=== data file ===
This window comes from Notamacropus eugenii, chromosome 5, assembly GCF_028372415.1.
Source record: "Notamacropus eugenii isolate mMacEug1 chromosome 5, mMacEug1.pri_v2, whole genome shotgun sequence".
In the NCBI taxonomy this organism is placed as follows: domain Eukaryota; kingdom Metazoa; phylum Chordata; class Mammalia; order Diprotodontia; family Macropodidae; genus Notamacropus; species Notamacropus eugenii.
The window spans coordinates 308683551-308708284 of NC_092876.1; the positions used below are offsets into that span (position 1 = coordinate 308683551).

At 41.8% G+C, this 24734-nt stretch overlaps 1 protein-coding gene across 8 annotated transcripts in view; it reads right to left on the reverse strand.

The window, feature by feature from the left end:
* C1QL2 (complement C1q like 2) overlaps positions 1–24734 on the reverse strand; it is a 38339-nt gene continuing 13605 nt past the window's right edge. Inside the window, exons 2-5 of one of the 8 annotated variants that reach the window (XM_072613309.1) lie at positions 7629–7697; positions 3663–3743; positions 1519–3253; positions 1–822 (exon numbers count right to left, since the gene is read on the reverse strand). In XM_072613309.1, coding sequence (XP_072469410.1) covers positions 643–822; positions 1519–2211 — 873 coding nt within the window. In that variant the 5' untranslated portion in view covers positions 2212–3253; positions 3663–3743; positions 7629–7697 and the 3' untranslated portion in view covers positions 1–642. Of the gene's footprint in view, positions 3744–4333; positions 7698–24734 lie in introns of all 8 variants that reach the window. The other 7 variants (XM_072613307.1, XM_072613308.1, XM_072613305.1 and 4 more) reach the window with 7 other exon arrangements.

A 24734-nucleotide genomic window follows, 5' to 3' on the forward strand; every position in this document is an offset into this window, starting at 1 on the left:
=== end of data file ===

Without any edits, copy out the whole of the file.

This window comes from Notamacropus eugenii, chromosome 5, assembly GCF_028372415.1.
Source record: "Notamacropus eugenii isolate mMacEug1 chromosome 5, mMacEug1.pri_v2, whole genome shotgun sequence".
In the NCBI taxonomy this organism is placed as follows: domain Eukaryota; kingdom Metazoa; phylum Chordata; class Mammalia; order Diprotodontia; family Macropodidae; genus Notamacropus; species Notamacropus eugenii.
The window spans coordinates 308683551-308708284 of NC_092876.1; the positions used below are offsets into that span (position 1 = coordinate 308683551).

At 41.8% G+C, this 24734-nt stretch overlaps 1 protein-coding gene across 8 annotated transcripts in view; it reads right to left on the reverse strand.

The window, feature by feature from the left end:
* C1QL2 (complement C1q like 2) overlaps positions 1–24734 on the reverse strand; it is a 38339-nt gene continuing 13605 nt past the window's right edge. Inside the window, exons 2-5 of one of the 8 annotated variants that reach the window (XM_072613309.1) lie at positions 7629–7697; positions 3663–3743; positions 1519–3253; positions 1–822 (exon numbers count right to left, since the gene is read on the reverse strand). In XM_072613309.1, coding sequence (XP_072469410.1) covers positions 643–822; positions 1519–2211 — 873 coding nt within the window. In that variant the 5' untranslated portion in view covers positions 2212–3253; positions 3663–3743; positions 7629–7697 and the 3' untranslated portion in view covers positions 1–642. Of the gene's footprint in view, positions 3744–4333; positions 7698–24734 lie in introns of all 8 variants that reach the window. The other 7 variants (XM_072613307.1, XM_072613308.1, XM_072613305.1 and 4 more) reach the window with 7 other exon arrangements.

A 24734-nucleotide genomic window follows, 5' to 3' on the forward strand; every position in this document is an offset into this window, starting at 1 on the left: